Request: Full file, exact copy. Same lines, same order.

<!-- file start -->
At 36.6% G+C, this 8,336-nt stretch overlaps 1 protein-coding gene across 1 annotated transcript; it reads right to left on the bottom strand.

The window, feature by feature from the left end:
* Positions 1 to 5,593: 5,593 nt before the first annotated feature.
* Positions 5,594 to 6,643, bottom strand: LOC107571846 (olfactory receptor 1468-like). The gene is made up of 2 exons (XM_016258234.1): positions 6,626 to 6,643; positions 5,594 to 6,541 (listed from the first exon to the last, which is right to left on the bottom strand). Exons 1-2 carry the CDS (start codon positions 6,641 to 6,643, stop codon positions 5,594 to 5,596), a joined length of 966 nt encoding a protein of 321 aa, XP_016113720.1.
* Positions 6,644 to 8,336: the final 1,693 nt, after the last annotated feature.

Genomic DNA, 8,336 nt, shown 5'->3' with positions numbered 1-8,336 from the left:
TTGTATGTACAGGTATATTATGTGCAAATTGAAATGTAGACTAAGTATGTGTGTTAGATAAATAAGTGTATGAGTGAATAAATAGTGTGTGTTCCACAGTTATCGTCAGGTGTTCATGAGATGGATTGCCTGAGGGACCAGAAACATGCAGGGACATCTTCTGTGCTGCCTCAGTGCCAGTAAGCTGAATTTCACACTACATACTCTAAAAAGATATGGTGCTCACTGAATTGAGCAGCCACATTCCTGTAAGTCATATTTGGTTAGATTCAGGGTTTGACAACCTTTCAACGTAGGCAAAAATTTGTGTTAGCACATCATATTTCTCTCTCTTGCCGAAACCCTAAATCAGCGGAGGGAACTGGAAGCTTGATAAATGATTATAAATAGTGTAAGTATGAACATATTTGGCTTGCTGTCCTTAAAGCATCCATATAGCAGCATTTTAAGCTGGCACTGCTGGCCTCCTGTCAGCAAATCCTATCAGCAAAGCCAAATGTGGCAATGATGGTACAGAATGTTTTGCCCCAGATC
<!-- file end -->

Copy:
At 36.6% G+C, this 8,336-nt stretch overlaps 1 protein-coding gene across 1 annotated transcript; it reads right to left on the bottom strand.

The window, feature by feature from the left end:
* Positions 1 to 5,593: 5,593 nt before the first annotated feature.
* Positions 5,594 to 6,643, bottom strand: LOC107571846 (olfactory receptor 1468-like). The gene is made up of 2 exons (XM_016258234.1): positions 6,626 to 6,643; positions 5,594 to 6,541 (listed from the first exon to the last, which is right to left on the bottom strand). Exons 1-2 carry the CDS (start codon positions 6,641 to 6,643, stop codon positions 5,594 to 5,596), a joined length of 966 nt encoding a protein of 321 aa, XP_016113720.1.
* Positions 6,644 to 8,336: the final 1,693 nt, after the last annotated feature.

Genomic DNA, 8,336 nt, shown 5'->3' with positions numbered 1-8,336 from the left:
TTGTATGTACAGGTATATTATGTGCAAATTGAAATGTAGACTAAGTATGTGTGTTAGATAAATAAGTGTATGAGTGAATAAATAGTGTGTGTTCCACAGTTATCGTCAGGTGTTCATGAGATGGATTGCCTGAGGGACCAGAAACATGCAGGGACATCTTCTGTGCTGCCTCAGTGCCAGTAAGCTGAATTTCACACTACATACTCTAAAAAGATATGGTGCTCACTGAATTGAGCAGCCACATTCCTGTAAGTCATATTTGGTTAGATTCAGGGTTTGACAACCTTTCAACGTAGGCAAAAATTTGTGTTAGCACATCATATTTCTCTCTCTTGCCGAAACCCTAAATCAGCGGAGGGAACTGGAAGCTTGATAAATGATTATAAATAGTGTAAGTATGAACATATTTGGCTTGCTGTCCTTAAAGCATCCATATAGCAGCATTTTAAGCTGGCACTGCTGGCCTCCTGTCAGCAAATCCTATCAGCAAAGCCAAATGTGGCAATGATGGTACAGAATGTTTTGCCCCAGATC